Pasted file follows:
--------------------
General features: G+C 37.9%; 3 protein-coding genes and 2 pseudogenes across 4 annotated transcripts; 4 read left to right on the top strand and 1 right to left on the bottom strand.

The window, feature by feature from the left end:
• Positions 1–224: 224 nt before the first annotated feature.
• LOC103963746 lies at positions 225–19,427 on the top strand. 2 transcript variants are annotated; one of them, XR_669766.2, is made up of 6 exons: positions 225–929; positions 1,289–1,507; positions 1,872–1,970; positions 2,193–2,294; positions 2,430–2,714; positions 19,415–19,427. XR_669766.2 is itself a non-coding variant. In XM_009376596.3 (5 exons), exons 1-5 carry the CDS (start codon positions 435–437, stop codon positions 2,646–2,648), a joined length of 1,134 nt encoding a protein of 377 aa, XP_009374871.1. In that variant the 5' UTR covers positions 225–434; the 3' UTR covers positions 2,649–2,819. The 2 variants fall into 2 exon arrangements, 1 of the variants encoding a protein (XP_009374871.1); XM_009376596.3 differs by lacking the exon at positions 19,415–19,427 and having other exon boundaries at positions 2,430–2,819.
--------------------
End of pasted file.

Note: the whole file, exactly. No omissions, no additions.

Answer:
General features: G+C 37.9%; 3 protein-coding genes and 2 pseudogenes across 4 annotated transcripts; 4 read left to right on the top strand and 1 right to left on the bottom strand.

The window, feature by feature from the left end:
• Positions 1–224: 224 nt before the first annotated feature.
• LOC103963746 lies at positions 225–19,427 on the top strand. 2 transcript variants are annotated; one of them, XR_669766.2, is made up of 6 exons: positions 225–929; positions 1,289–1,507; positions 1,872–1,970; positions 2,193–2,294; positions 2,430–2,714; positions 19,415–19,427. XR_669766.2 is itself a non-coding variant. In XM_009376596.3 (5 exons), exons 1-5 carry the CDS (start codon positions 435–437, stop codon positions 2,646–2,648), a joined length of 1,134 nt encoding a protein of 377 aa, XP_009374871.1. In that variant the 5' UTR covers positions 225–434; the 3' UTR covers positions 2,649–2,819. The 2 variants fall into 2 exon arrangements, 1 of the variants encoding a protein (XP_009374871.1); XM_009376596.3 differs by lacking the exon at positions 19,415–19,427 and having other exon boundaries at positions 2,430–2,819.